The peace process which has ended the decades-long Revolutionary Armed Forces of Colombia (FARC) insurgency in Colombia is a compelling example of how climate measures can be incorporated for the benefit of all parties. During the insurgency, FARC controlled huge swathes of the Colombian rainforest, meaning that it was not open for economic exploitation and environmental damage. At the end of the insurgency, the Colombian government feared large scale logging and slash and burn agriculture would devastate the rainforest, which has become a significant global carbon sink.
Instead, the Colombian government enlisted the help of Norway, the UK and Ireland who spent 300 million US dollars between 2017 and 2020 on rainforest conservation measures as a form of carbon offset. This will be part of an almost 2 billion US$ conflict recovery package which will help to link post-conflict recovery policies to the United Nations Sustainable Development Goals. The Colombian government also integrated a carbon tax to help pay for former FARC fighters to be reintegrated into society.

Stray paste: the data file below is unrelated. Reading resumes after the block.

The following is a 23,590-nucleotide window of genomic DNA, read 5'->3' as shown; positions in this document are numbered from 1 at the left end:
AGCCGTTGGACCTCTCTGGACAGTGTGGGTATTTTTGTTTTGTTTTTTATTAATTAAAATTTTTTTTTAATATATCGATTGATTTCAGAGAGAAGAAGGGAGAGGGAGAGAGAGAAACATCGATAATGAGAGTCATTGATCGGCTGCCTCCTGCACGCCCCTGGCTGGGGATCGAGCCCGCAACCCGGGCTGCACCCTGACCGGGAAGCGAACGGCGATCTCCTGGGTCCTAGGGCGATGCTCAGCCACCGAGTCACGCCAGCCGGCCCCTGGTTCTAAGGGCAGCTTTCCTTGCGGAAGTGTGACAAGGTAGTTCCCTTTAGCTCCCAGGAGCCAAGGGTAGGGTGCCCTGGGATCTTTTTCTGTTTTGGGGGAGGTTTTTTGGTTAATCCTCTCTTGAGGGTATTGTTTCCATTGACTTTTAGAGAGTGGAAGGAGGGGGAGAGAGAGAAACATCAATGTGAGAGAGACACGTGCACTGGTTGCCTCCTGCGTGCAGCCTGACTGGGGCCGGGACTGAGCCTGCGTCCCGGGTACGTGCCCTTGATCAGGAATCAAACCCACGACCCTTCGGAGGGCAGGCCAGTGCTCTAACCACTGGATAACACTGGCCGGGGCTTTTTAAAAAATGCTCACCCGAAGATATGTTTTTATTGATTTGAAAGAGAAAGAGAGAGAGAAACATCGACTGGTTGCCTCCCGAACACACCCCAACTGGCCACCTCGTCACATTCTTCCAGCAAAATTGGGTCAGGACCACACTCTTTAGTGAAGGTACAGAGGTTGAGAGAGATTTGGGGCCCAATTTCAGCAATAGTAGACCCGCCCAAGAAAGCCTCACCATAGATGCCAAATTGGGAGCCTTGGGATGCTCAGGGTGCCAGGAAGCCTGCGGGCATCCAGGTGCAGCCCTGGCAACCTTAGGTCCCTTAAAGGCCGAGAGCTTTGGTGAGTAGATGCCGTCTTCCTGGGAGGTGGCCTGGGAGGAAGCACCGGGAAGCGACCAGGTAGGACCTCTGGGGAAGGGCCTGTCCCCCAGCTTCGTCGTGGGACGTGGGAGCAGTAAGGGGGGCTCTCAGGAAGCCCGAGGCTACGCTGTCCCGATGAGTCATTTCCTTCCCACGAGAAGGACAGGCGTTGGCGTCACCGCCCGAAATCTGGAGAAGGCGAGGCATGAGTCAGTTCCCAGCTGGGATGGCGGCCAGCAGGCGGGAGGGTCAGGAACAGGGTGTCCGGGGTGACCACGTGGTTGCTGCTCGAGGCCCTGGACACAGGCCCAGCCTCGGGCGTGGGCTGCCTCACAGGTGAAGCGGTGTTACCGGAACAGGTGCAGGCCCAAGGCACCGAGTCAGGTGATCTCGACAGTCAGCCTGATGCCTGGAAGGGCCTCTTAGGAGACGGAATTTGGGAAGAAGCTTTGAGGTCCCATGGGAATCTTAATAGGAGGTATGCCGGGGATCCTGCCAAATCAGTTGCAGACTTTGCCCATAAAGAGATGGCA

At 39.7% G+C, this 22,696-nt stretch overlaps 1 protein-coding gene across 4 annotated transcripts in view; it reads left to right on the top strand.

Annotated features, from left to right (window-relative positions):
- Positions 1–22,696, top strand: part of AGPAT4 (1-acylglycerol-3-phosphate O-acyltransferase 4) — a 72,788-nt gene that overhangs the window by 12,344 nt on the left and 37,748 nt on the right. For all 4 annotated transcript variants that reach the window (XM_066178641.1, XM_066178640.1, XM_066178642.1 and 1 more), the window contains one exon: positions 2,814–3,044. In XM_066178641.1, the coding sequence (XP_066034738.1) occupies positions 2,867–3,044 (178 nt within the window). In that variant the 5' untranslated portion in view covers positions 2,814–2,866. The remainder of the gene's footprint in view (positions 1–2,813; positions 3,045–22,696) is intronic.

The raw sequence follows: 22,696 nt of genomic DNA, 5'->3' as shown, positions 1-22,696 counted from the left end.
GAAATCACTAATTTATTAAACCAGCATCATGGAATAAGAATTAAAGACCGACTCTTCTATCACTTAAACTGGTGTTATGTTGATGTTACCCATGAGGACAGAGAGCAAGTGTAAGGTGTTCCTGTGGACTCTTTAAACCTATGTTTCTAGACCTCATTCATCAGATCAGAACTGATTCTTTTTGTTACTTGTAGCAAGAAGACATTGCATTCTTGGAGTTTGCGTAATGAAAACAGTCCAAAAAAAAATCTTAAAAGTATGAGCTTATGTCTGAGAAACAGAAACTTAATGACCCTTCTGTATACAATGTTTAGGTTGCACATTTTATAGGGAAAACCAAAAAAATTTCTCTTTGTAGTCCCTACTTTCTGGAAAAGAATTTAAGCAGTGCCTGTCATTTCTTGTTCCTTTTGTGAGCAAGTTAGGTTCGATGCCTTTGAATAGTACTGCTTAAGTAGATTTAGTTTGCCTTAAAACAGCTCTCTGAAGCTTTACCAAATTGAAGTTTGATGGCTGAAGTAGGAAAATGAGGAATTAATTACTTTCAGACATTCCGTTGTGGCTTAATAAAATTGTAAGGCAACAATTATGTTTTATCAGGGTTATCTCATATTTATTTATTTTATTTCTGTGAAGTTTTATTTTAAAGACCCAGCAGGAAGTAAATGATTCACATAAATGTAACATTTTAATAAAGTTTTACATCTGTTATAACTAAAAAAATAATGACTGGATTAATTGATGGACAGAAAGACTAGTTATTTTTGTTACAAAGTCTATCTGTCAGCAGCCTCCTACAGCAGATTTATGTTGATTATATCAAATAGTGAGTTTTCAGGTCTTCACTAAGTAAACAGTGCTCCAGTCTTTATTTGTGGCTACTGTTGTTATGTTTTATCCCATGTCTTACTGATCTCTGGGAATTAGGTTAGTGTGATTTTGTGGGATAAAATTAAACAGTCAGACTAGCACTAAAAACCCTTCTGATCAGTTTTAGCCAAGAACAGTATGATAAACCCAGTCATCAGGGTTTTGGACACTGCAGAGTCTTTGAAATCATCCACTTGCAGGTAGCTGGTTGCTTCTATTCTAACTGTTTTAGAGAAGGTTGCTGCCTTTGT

The peace deal represents not only an example of how cooperation on climate can open up new avenues to peace, but also an example of how governments are adjusting national security goals to help deliver climate security.
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